What To Do Now That Midterms Are Over
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Politics and Activism

The Midterms Are Over, Now What?

Many think that after their vote is cast for the midterms they have nothing to worry about, but little do they know that the work is just getting started.

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The Midterms Are Over, Now What?

Whether you're pleased, upset, or a mixture of both, with the results of the 2018 midterm elections, it's important to realize that the work doesn't stop here. Our ballots have been cast and counted, winners declared, but that doesn't mean we stop making our voices heard. After we all take a minute to either to celebrate or mourn, then it's right back to the drawing board.

We have to keep pushing, hard, for what we believe in. There are families still separated, voter rights still being suppressed, and a man whose rhetoric is the epitome of division is still holding our nations highest office. Decisions are still being made by the Republican-controlled Senate that have the potential to destroy the rights and livelihoods of several minority groups in our country.

Women, our reproductive rights are still at risk.

There are mothers and children who still have yet to be reunited after months of separation.

Families fleeing violence are still being denied their legal right to seek asylum within our country's borders.

The current administration is still threatening to try and erase the very existence of the transgender community.

There are still countless government officials taking obscene amounts of money from the NRA, and there are still kids being shot in their schools by those with unbelievably easy access to firearms. There are still so many pieces of common sense gun legislation that have been turned down by our congress.

In the immediate aftermath of this election, a lot of these issues are unlikely to change. Which means that the intensity at which we advocate for these issues, for these human beings, can't change either.

Keep calling, emailing and writing your representatives and leaders. Whether its on a local, state or national level, let them know you're still here and still fighting for the issues that matter to you. If you live in a district/state/area where you have newly elected representatives, contact them too. Let them know your priorities and what you expect from them as their constituent.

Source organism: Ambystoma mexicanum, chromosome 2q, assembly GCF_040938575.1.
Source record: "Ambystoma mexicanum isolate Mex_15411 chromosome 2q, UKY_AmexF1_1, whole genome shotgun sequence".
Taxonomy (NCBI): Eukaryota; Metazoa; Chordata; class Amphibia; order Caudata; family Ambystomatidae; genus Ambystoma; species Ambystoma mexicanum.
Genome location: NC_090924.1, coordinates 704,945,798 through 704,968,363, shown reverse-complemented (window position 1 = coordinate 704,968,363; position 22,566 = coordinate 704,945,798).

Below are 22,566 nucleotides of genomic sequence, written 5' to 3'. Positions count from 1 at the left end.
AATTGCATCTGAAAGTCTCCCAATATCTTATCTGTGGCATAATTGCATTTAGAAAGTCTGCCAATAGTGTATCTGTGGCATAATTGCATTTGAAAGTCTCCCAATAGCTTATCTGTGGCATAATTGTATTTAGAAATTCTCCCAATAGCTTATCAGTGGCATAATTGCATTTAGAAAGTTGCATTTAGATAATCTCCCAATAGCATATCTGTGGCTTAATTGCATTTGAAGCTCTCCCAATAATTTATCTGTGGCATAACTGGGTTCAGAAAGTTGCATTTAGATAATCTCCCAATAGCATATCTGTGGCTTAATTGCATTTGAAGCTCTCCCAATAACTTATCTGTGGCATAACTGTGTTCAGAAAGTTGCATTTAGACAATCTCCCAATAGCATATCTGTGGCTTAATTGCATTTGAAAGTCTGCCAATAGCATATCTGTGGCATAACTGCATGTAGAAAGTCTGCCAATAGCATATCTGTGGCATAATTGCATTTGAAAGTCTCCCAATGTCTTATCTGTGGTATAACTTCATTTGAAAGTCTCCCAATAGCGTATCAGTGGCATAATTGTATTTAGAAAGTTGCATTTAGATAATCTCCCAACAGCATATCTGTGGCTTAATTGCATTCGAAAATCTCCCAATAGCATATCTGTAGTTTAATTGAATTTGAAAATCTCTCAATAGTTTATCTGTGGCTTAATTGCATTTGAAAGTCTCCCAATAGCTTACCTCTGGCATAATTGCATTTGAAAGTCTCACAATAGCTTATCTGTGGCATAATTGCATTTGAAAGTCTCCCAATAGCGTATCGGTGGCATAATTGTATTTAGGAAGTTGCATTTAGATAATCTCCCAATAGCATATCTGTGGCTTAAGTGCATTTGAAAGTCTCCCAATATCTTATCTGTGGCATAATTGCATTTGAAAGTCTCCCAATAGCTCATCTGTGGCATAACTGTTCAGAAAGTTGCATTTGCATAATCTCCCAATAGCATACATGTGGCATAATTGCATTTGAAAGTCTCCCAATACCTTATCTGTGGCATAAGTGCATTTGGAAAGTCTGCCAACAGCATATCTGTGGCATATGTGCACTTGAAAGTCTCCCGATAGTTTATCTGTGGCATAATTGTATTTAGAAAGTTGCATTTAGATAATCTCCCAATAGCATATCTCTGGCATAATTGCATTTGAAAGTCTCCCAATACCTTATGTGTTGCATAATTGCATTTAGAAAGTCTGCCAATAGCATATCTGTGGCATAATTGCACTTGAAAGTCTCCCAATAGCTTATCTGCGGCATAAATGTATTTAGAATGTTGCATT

Keep encouraging your friends to register to vote. Drag them to rallies, speeches, and demonstrations. Do your research. Educate yourself on newly passed policies. When that inevitable political conversation happens at Thanksgiving or Christmas, make sure your relatives don't immediately count you out because you're young. Blow them away with your passion and knowledge of the things and people that you care about.

Keep promoting civility and inclusivity in your communities, schools, and families.

This year’s midterm elections made history, and as a young voter (if you were old enough to), you played a part. Your vote counted. It mattered. And what you do now that the election has passed matters too.

While now isn't the time to back down, it's also important to acknowledge the barriers broken and victories accomplished in this years election. The ballot this year was one of the most diverse in history. According to the New York Times, there were 964 candidates on the ballot for the House of Representatives. Of those 964, 216 were black, Latino, Asian, Native American, or multiracial. 272 were women. 26 identified as part of the LGBTQ community.

40 women were elected to Congress, and 19 of them were women of color.

Sharice Davids became the first Native American woman elected to Congress, and the first openly LGBTQ U.S. Congress member from the state of Kansas.

Jared Polis was elected in Colorado and made history as the first openly gay male Governor.

Ayanna Pressley became the first black woman elected to the House from Massachusetts.

Ilhan Omar became the first Muslim woman and first Somali-American woman in Congress.

This election was a huge leap forward for women, people of color, and the LGBTQ community, and voter turnout was historically high. We've made significant strides in terms of representation this year. But as long as we have President Donald Trump proposing outrageously discriminatory policies, and a Congress full of senators who back him, we still have a long, long way to go.

So keep pushing, keep using your voice. Speak up for the things that matter to you. Don't relax now that the midterms are over, instead gear up for yet another long fight that's ahead: The 2020 election.

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This article has not been reviewed by Odyssey HQ and solely reflects the ideas and opinions of the creator.
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